Third Stadium a Real Charm
By Shirley Povich
First, there was Griffith Stadium, the cozy, five-sided wooden structure that housed the Senators beginning in 1911 and the Redskins starting in 1937. Then, RFK Stadium, one of the earliest of the circular wraparounds, more beautiful from its gradually sloping outside than on the inside, with its loss of old ballpark intimacy.
And now, Jack Kent Cooke Stadium, huge on the outside and inside looking for all the world like a three-tiered, multicolored, over-sized, open-faced walnut that somehow will seat those 80,116 Redskins fans come Sunday.
The envelope please, and the winner is: Jack Kent Cooke Stadium . . . but as yet only cosmetically, lacking as it does the sentiments and the memories that Redskins and Senators fans carry away from Griffith Stadium and RFK, where championships were won, and lost, and joy and heartbreak were the order of the times. JKC has yet to personalize anything except its beauty and its bigness.
It was in the spring of 1911 that a big chunk of the Griffith Stadium grandstand along the third-base line burned down, leading the fire department chief to declare, "The plumbers' blowtorch started this thing." And out in Chicago a former Senators manager, Joe Cantillon, who had led the team to two last-place finishes, harrumphed, "The chief is probably right, and the plumber was probably playing third base."
It was a commentary on the caliber of the Washington teams of that time, and a reason for the then-popular ditty, "Washington: first in peace, first in war and last in the American League."
But there were triumphs, too, under the kid managers, Bucky Harris in 1924 and '25, and Joe Cronin in 1933 (pennants). Senators fans thrilled to the strikeouts of Walter Johnson, the double play records of Peck-to-Harris-to-Judge in '24-'25, the slugging of Goose Goslin and Sam Rice and the seven-game victory over John McGraw's Giants in the '24 World Series, where in Griffith Stadium they danced all night.
Griffith Stadium itself was an anomaly. The smallest capacity park in the majors (32,000) it also was the toughest for home run hitters, with its distant fences. It measured 402 feet down the left field line and 421 to center, and the 328 feet to right field was guarded against homers by a 30-foot wall. Only Mickey Mantle hit one clear out of the park over the faraway left-center bleachers.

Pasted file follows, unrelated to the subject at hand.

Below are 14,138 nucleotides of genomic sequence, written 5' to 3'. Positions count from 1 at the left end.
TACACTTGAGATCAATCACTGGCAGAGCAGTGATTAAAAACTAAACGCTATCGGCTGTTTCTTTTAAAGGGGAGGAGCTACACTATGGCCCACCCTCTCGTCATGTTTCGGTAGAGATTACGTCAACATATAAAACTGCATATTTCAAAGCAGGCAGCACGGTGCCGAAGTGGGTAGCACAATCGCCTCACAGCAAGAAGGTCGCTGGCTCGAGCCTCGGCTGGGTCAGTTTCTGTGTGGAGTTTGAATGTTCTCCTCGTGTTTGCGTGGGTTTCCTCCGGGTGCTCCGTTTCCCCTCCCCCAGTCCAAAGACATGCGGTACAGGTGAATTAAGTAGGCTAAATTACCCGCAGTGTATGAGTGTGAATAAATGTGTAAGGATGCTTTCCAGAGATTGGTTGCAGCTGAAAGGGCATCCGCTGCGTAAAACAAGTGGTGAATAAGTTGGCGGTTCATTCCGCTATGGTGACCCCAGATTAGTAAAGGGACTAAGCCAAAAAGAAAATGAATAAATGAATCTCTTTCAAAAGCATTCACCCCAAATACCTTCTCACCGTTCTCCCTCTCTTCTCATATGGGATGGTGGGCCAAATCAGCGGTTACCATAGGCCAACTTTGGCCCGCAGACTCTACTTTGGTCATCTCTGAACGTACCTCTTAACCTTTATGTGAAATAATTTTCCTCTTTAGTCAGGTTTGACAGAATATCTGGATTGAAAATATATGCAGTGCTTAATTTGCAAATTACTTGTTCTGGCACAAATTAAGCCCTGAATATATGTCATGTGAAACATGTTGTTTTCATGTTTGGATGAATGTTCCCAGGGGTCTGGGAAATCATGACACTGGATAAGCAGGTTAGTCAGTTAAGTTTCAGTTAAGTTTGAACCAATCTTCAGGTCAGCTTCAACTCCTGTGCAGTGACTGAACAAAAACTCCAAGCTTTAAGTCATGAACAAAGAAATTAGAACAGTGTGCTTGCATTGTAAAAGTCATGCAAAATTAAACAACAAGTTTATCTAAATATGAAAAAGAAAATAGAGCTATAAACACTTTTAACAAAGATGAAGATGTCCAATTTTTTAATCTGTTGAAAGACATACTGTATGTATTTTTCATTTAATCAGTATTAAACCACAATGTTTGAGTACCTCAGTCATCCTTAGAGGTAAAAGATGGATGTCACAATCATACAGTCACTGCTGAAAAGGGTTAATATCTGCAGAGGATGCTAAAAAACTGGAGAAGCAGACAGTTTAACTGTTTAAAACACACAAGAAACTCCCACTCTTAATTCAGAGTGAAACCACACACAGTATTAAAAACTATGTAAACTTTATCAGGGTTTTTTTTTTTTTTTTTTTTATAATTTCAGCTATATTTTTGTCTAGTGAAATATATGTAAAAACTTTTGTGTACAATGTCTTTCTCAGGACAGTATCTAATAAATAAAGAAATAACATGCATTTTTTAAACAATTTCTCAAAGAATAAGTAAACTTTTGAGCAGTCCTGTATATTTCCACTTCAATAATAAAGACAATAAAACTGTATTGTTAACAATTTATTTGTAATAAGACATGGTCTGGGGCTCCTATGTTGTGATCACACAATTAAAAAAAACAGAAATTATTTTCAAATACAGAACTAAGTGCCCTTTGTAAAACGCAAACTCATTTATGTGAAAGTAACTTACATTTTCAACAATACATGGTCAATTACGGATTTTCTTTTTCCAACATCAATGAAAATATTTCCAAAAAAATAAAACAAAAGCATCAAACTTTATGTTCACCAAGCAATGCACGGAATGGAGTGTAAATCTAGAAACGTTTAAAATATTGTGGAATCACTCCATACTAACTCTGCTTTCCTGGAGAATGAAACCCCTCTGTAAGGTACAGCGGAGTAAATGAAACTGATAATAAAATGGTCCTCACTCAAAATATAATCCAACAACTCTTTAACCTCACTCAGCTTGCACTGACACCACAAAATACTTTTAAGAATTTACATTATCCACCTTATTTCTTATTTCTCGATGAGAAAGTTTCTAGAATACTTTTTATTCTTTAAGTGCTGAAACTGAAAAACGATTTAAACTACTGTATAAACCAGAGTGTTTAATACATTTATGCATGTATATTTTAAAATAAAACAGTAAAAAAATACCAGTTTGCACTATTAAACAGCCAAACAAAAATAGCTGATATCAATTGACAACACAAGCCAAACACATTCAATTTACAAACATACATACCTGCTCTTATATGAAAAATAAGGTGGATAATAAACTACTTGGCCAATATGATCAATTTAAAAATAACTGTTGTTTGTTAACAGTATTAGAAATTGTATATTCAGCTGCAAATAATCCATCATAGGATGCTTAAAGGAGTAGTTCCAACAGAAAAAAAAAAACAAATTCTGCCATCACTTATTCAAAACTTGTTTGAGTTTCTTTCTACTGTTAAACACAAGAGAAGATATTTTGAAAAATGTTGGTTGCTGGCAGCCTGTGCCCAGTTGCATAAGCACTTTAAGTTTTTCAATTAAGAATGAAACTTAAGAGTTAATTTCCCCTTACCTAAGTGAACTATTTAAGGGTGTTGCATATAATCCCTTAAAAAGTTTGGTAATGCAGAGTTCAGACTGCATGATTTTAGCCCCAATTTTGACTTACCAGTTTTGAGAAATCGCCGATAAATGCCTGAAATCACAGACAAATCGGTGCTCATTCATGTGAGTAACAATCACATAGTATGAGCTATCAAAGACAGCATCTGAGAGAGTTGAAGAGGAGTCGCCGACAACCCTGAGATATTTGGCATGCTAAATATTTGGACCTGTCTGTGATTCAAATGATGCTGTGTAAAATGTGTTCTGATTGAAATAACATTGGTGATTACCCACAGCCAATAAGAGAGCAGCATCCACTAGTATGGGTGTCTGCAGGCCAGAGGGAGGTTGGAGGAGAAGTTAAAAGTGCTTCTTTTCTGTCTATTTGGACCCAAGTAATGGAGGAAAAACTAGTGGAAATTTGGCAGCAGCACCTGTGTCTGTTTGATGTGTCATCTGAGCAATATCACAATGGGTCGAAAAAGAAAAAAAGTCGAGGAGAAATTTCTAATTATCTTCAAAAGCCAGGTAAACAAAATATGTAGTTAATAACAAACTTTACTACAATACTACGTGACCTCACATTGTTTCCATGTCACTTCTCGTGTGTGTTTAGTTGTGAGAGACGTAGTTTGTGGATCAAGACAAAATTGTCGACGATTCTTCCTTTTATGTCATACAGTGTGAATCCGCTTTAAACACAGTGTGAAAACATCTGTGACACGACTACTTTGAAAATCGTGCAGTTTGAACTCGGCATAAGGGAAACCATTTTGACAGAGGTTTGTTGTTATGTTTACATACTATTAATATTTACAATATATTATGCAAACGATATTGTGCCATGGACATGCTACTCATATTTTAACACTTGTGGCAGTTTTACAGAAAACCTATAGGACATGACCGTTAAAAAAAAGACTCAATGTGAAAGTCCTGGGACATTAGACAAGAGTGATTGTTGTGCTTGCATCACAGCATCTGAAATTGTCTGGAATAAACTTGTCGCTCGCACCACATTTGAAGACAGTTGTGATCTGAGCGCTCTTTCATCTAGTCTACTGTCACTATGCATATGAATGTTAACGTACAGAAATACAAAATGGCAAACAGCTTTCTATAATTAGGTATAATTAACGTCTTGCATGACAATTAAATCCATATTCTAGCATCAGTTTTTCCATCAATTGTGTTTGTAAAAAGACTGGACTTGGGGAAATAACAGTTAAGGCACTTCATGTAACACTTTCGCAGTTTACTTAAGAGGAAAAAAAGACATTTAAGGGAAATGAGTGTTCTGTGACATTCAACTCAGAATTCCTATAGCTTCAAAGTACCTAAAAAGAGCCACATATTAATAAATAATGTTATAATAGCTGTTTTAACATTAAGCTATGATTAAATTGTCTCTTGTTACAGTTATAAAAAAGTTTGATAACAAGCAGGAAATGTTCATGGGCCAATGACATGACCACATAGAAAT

Only Griffith Stadium, then later RFK Stadium, lured the presidents of the United States to the opening game to throw out the opening pitch -- from President Taft in 1911 to President Nixon in 1971 they came to Griffith Stadium and RFK Stadium -- a distinction no other park could claim.
It was on a night in infamy in 1960 that the American League owners stripped Washington of the team that had begun to show promise, with Harmon Killebrew and Jim Lemon and Bob Allison hitting home runs and Camilo Pascual winning big from the pitching mound. They approved a shift of the franchise to Minneapolis, where much of the same cast won the pennant in 1965.
Washington was compensated by an inept expansion team that floundered until 1969, when rookie manager Ted Williams took them into fourth place and gained manager of the year honors. Until then the major baseball interest of RFK was Frank Howard's home run bat (his 44 homers in 1968 led the league, and he hit 48 the next year). They painted the seats in the empty center-field bleachers to mark the spots where so many of his homers had landed.
Unforgettable was the final Senators game in RFK on the night of Sept. 21, 1971. The fans stormed onto the field in the last inning, grabbed at the bases, the turf, and anything that would serve as a souvenir, causing the umpires to forfeit the game to the Yankees. By that time, who cared? The Senators' franchise had been sold by owner Bob Short to Arlington, Tex., and Washington would be without major league baseball for the next 26 years and counting.